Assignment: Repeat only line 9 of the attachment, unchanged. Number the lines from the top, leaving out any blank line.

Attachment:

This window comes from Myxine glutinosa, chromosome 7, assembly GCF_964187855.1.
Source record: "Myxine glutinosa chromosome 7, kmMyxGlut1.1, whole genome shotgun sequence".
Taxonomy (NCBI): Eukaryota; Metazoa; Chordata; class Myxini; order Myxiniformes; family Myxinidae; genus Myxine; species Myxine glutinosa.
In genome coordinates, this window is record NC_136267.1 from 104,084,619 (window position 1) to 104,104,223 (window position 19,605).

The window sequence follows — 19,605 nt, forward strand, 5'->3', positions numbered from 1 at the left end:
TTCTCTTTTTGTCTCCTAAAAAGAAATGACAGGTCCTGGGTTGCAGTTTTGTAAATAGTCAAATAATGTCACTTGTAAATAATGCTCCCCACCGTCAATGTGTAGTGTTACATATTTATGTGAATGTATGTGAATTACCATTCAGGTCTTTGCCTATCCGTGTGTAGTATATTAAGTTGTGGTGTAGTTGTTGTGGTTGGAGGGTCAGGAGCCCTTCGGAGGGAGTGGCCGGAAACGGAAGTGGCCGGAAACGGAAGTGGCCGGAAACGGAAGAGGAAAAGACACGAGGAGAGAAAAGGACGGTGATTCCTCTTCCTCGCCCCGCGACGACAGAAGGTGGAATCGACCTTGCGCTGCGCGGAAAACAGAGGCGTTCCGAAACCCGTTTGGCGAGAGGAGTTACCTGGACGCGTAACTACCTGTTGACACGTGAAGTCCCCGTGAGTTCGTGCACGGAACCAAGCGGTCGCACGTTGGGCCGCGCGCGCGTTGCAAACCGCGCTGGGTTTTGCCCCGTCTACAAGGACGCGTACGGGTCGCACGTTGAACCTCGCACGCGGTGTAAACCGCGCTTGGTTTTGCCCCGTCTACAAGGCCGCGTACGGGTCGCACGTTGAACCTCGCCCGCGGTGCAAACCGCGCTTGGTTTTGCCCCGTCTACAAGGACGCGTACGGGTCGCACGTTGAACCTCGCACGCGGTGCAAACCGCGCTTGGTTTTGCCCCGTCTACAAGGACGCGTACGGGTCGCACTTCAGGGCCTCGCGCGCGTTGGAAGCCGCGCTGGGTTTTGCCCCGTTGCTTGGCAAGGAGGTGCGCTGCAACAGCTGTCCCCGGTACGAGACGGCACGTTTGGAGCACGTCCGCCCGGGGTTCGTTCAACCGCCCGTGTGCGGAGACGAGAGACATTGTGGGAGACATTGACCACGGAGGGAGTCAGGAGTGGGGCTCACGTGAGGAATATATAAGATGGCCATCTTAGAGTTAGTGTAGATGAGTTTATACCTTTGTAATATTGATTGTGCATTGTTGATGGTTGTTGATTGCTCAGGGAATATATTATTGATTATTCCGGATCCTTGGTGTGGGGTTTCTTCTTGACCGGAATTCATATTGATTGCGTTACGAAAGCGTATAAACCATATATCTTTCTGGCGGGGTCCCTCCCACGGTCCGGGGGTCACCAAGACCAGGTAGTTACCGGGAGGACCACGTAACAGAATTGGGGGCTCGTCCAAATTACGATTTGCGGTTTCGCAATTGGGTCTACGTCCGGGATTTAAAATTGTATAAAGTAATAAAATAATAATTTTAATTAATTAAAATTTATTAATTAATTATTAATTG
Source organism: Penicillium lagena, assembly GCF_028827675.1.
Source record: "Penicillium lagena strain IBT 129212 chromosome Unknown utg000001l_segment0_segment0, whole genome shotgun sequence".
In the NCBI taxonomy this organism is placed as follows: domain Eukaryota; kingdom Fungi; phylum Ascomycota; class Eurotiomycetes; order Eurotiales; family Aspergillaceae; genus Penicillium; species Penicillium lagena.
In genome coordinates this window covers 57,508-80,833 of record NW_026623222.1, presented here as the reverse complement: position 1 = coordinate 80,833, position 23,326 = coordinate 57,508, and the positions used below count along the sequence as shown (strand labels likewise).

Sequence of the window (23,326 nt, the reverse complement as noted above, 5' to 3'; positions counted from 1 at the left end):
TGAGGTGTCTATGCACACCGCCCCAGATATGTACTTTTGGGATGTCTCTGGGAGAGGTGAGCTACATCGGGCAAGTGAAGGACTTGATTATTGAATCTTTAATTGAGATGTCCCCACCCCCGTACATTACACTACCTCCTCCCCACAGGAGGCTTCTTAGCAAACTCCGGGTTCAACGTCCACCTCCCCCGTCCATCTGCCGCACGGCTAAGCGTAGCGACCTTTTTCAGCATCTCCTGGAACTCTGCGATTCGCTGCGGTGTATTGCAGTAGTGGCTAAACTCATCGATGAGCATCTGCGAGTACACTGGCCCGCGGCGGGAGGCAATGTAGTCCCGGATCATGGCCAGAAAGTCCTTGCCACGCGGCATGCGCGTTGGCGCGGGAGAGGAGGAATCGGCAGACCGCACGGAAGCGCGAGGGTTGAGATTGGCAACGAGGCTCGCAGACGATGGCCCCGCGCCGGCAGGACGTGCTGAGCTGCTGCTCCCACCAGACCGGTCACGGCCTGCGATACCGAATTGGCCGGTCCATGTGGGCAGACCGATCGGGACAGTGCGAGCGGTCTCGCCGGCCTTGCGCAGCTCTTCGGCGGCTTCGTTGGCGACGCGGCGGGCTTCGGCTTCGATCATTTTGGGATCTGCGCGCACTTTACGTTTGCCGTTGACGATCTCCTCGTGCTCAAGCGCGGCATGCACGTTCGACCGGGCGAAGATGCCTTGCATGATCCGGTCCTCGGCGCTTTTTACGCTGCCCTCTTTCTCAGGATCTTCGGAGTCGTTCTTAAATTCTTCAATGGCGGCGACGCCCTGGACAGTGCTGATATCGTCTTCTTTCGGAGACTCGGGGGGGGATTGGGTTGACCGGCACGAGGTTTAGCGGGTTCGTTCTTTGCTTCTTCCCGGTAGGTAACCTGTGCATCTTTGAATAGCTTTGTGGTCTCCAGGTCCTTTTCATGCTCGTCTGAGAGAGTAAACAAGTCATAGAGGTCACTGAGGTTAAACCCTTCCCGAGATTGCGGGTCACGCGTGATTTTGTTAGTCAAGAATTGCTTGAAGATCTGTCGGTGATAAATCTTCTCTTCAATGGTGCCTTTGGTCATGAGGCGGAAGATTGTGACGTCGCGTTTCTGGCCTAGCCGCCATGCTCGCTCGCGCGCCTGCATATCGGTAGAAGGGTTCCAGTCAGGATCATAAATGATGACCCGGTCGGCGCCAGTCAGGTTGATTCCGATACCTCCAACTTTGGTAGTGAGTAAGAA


In the NCBI taxonomy this organism is placed as follows: domain Eukaryota; kingdom Fungi; phylum Ascomycota; class Eurotiomycetes; order Eurotiales; family Aspergillaceae; genus Penicillium; species Penicillium lagena.